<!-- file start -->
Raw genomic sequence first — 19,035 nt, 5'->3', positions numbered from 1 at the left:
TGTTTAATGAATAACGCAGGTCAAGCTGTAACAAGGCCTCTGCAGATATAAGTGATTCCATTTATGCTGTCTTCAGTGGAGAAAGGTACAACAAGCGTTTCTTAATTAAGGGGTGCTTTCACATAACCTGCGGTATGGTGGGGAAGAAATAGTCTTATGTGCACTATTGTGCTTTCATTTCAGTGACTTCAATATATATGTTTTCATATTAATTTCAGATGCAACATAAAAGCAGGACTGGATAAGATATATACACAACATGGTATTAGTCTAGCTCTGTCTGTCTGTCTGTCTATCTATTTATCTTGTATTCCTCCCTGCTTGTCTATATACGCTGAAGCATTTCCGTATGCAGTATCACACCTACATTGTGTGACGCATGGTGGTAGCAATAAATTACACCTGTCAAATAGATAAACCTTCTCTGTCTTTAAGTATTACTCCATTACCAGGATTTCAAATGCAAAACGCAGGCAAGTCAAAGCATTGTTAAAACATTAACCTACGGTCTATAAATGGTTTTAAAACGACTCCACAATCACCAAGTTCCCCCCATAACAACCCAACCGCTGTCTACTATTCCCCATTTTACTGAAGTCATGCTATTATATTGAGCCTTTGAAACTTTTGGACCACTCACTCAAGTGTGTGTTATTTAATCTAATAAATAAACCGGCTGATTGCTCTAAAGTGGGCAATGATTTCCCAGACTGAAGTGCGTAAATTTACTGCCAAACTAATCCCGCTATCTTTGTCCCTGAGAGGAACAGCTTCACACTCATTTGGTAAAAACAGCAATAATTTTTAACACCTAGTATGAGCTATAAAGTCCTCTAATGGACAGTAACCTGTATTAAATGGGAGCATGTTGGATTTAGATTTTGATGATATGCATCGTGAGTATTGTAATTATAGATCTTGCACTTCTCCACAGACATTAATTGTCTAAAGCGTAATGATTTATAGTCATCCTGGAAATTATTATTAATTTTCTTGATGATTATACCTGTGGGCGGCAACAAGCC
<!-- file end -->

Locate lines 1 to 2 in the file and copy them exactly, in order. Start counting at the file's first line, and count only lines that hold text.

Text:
Raw genomic sequence first — 19,035 nt, 5'->3', positions numbered from 1 at the left:
TGTTTAATGAATAACGCAGGTCAAGCTGTAACAAGGCCTCTGCAGATATAAGTGATTCCATTTATGCTGTCTTCAGTGGAGAAAGGTACAACAAGCGTTTCTTAATTAAGGGGTGCTTTCACATAACCTGCGGTATGGTGGGGAAGAAATAGTCTTATGTGCACTATTGTGCTTTCATTTCAGTGACTTCAATATATATGTTTTCATATTAATTTCAGATGCAACATAAAAGCAGGACTGGATAAGATATATACACAACATGGTATTAGTCTAGCTCTGTCTGTCTGTCTGTCTATCTATTTATCTTGTATTCCTCCCTGCTTGTCTATATACGCTGAAGCATTTCCGTATGCAGTATCACACCTACATTGTGTGACGCATGGTGGTAGCAATAAATTACACCTGTCAAATAGATAAACCTTCTCTGTCTTTAAGTATTACTCCATTACCAGGATTTCAAATGCAAAACGCAGGCAAGTCAAAGCATTGTTAAAACATTAACCTACGGTCTATAAATGGTTTTAAAACGACTCCACAATCACCAAGTTCCCCCCATAACAACCCAACCGCTGTCTACTATTCCCCATTTTACTGAAGTCATGCTATTATATTGAGCCTTTGAAACTTTTGGACCACTCACTCAAGTGTGTGTTATTTAATCTAATAAATAAACCGGCTGATTGCTCTAAAGTGGGCAATGATTTCCCAGACTGAAGTGCGTAAATTTACTGCCAAACTAATCCCGCTATCTTTGTCCCTGAGAGGAACAGCTTCACACTCATTTGGTAAAAACAGCAATAATTTTTAACACCTAGTATGAGCTATAAAGTCCTCTAATGGACAGTAACCTGTATTAAATGGGAGCATGTTGGATTTAGATTTTGATGATATGCATCGTGAGTATTGTAATTATAGATCTTGCACTTCTCCACAGACATTAATTGTCTAAAGCGTAATGATTTATAGTCATCCTGGAAATTATTATTAATTTTCTTGATGATTATACCTGTGGGCGGCAACAAGCC